I'm writing this to let you know how you saved my a$$.
First, let me be clear that by a$$, I mean my posterior. My tush. My keister.
The dollar signs are in no way a commentary on the price of your bicycles. They ain't cheap (although I managed to get mine at a ridiculously good price), but then quality such as this rarely is. Especially titanium quality. I mean, it's a rare metal, so it's expensive. And it's only a little easier to work with than adamantium (the stuff that Wolverine's skeleton is lined with, for my nerd readership), so anybody that sells a titanium bike cheap is an idiot.
Of course, I'm not calling you an idiot, even though I did get my titanium Lynskey pretty cheap. And I certainly wouldn't call Lynn Greer at Gran Fondo (a.k.a., "the Greatest Bike Shop in the Universe", where I bought this bike) an idiot. Not just because he's my friend, and not just because he is certainly not an idiot. And only partially because I'm a little afraid of him ... well, maybe more than a little. He can be crazy intense.
So, we're clear, right? There are no idiots here, even though I have been known to do idiotic things. But I was certainly no idiot when I bought this bike.
Of course, again, to give credit where credit is due, I did not just decide one morning that I wanted to buy a new Lynskey randonneuring bike. Credit for that has to go to Lynn ... or maybe his wife, Vida. They knew that I wanted a new randonneuring bike, and that I probably needed a new randonneuring bike. I was just finishing up a season where I rode a 1200K on an aluminum Masi, and although I survived this ride, it was not without damage, and it certainly wasn't an entirely pleasant experience. They knew, and I knew, that a custom geometry frame made out of a more forgiving material would make future brevets more enjoyable.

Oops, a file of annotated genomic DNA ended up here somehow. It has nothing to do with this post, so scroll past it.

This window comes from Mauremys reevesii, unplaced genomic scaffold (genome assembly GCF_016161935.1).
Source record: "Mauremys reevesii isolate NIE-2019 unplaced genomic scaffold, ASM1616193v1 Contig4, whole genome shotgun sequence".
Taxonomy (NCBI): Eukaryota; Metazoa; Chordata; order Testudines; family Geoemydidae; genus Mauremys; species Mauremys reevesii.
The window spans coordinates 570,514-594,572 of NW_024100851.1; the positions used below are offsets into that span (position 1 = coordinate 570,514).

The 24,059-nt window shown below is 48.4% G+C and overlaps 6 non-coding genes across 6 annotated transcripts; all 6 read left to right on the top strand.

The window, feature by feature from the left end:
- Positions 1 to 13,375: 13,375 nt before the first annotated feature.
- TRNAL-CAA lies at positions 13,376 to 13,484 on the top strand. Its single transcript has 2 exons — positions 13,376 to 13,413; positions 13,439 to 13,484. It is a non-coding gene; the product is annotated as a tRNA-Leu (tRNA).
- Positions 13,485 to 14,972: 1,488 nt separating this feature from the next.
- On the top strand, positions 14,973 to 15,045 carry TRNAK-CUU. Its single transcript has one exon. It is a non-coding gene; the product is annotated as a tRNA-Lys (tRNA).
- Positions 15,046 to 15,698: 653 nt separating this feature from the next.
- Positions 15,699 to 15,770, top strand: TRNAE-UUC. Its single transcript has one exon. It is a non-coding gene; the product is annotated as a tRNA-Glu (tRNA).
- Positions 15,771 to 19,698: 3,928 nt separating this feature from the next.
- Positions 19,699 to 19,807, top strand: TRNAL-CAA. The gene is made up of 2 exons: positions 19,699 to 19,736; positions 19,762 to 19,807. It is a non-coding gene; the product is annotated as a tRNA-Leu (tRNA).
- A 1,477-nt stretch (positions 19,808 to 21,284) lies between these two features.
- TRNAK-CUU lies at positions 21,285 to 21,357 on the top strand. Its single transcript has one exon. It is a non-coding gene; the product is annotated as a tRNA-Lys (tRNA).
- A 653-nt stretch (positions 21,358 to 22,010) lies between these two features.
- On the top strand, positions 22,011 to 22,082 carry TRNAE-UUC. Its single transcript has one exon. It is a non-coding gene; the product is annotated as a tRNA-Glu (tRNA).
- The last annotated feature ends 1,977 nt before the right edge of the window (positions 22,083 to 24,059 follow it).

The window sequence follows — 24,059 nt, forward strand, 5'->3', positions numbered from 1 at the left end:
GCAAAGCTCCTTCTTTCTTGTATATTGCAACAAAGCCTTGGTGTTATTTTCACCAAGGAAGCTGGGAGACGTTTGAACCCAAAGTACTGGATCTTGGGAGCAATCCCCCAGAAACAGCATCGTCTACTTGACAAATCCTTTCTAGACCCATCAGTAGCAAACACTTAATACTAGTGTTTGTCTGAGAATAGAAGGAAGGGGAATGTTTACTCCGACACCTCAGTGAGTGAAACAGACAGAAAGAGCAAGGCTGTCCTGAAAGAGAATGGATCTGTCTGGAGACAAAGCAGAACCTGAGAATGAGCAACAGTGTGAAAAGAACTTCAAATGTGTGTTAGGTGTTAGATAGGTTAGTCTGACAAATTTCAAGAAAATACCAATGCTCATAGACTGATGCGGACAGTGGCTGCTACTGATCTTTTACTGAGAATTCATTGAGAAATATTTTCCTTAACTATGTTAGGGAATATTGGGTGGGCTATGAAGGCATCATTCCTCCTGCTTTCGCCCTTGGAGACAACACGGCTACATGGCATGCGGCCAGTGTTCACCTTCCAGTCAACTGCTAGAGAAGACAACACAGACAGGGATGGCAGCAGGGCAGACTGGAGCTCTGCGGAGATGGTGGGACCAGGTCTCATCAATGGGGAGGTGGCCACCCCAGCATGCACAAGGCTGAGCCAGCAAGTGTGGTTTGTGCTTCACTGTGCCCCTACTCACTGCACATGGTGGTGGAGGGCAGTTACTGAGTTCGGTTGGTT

So, Lynn put together a great deal, and RandoGirl gave the OK. All I had to do was get measured and decide what to put on the top tube.
Which brings us back to my a$$.
I've now been on this wonderful bicycle for just over a year. I have crashed it once, I have raced on it, I have been on it for 18 hours and 250 miles almost non-stop, and I have ridden lots of brevets and centuries and just little fun trips and commutes. Basically, I now have almost 5,000 miles on this bike.
And I still love it. Rarely this season did I find its caress unkind, and most of those instances were probably the result of too much time on other ill-fitting bikes ... or maybe some shot shorts.
I rode my Lynskey on some crappy roads this year. When I had ridden those crappy roads on other bikes, I would raise up out of the saddle a bit. Not so with this bike, as it somehow smothered the crap.
Some bikes would make you pay for this shock-absorption. Not this one. When I want to quickly climb a hill, or jump for a county-line sprint, it is right there with me. If my legs are giving power, then the Lynskey returns speed.
A lot of fast bikes are twitchy, but not this one. Since I don't have mad bike racer skillz, I don't take my hands off of the bars much ... but I can on my Lynskey. It goes straight when that's the way I want to go, and when I lean into a turn it carves a sweet tight curl ... like Danish butter. Mmmm ... butter.
And, of course I don't have to tell you how tough it is ... I mean, it is made of titanium. When I crashed on some gravel on a turn in March, my wheel tacoed and I had a couple of scratches on the left brake hood. But the frame? Fuhgeddaboudit.
But, back to my butt.
In 2010, I plan to do a full series of brevets, culminating in the fall with a 1000K. In 2008, I took at least a full week off the bike before the 600K and 1200K, to ensure that the "human/saddle interface" was unmarred by lingering issues. This year, I won't have to do that. This year, with this bike, I feel pretty sure that I could go out next weekend and ride a 600K without any problems ... other than suffering from the cold and wind, and of course the lack of sleep and muscle stress that are inevitable with riding 375 miles in 40 hours or less.
Part of this may be due to the fact that I'm pretty well trained up right now, but most of it is due to you and the wonderful bike that you built for me. You helped make 2009 a great year for me in cycling, and you have given me hope for an even better 2010. For this, I thank you from the bottom ... of my heart.